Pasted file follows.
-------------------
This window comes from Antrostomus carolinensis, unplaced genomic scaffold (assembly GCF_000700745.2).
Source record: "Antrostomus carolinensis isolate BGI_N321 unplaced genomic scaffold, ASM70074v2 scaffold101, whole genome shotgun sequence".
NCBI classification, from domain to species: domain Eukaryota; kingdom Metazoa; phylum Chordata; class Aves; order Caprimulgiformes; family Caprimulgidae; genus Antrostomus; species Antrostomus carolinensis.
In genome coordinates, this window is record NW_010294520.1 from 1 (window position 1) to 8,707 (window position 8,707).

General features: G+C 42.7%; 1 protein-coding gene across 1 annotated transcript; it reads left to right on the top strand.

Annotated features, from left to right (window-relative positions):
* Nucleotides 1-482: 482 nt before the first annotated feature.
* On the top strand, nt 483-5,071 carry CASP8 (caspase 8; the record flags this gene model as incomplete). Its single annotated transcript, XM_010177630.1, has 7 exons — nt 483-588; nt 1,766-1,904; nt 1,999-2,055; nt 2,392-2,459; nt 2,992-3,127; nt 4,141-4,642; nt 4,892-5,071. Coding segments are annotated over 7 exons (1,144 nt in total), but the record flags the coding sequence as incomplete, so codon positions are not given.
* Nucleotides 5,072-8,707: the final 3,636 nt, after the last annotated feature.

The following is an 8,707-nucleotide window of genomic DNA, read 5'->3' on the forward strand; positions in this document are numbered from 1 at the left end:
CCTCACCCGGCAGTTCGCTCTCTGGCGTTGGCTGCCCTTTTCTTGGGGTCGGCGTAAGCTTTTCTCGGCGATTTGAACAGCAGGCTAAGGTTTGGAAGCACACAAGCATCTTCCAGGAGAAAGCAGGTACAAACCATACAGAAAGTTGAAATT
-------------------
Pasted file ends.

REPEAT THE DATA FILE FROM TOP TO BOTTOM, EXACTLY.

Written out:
This window comes from Antrostomus carolinensis, unplaced genomic scaffold (assembly GCF_000700745.2).
Source record: "Antrostomus carolinensis isolate BGI_N321 unplaced genomic scaffold, ASM70074v2 scaffold101, whole genome shotgun sequence".
NCBI classification, from domain to species: domain Eukaryota; kingdom Metazoa; phylum Chordata; class Aves; order Caprimulgiformes; family Caprimulgidae; genus Antrostomus; species Antrostomus carolinensis.
In genome coordinates, this window is record NW_010294520.1 from 1 (window position 1) to 8,707 (window position 8,707).

General features: G+C 42.7%; 1 protein-coding gene across 1 annotated transcript; it reads left to right on the top strand.

Annotated features, from left to right (window-relative positions):
* Nucleotides 1-482: 482 nt before the first annotated feature.
* On the top strand, nt 483-5,071 carry CASP8 (caspase 8; the record flags this gene model as incomplete). Its single annotated transcript, XM_010177630.1, has 7 exons — nt 483-588; nt 1,766-1,904; nt 1,999-2,055; nt 2,392-2,459; nt 2,992-3,127; nt 4,141-4,642; nt 4,892-5,071. Coding segments are annotated over 7 exons (1,144 nt in total), but the record flags the coding sequence as incomplete, so codon positions are not given.
* Nucleotides 5,072-8,707: the final 3,636 nt, after the last annotated feature.

The following is an 8,707-nucleotide window of genomic DNA, read 5'->3' on the forward strand; positions in this document are numbered from 1 at the left end:
CCTCACCCGGCAGTTCGCTCTCTGGCGTTGGCTGCCCTTTTCTTGGGGTCGGCGTAAGCTTTTCTCGGCGATTTGAACAGCAGGCTAAGGTTTGGAAGCACACAAGCATCTTCCAGGAGAAAGCAGGTACAAACCATACAGAAAGTTGAAATT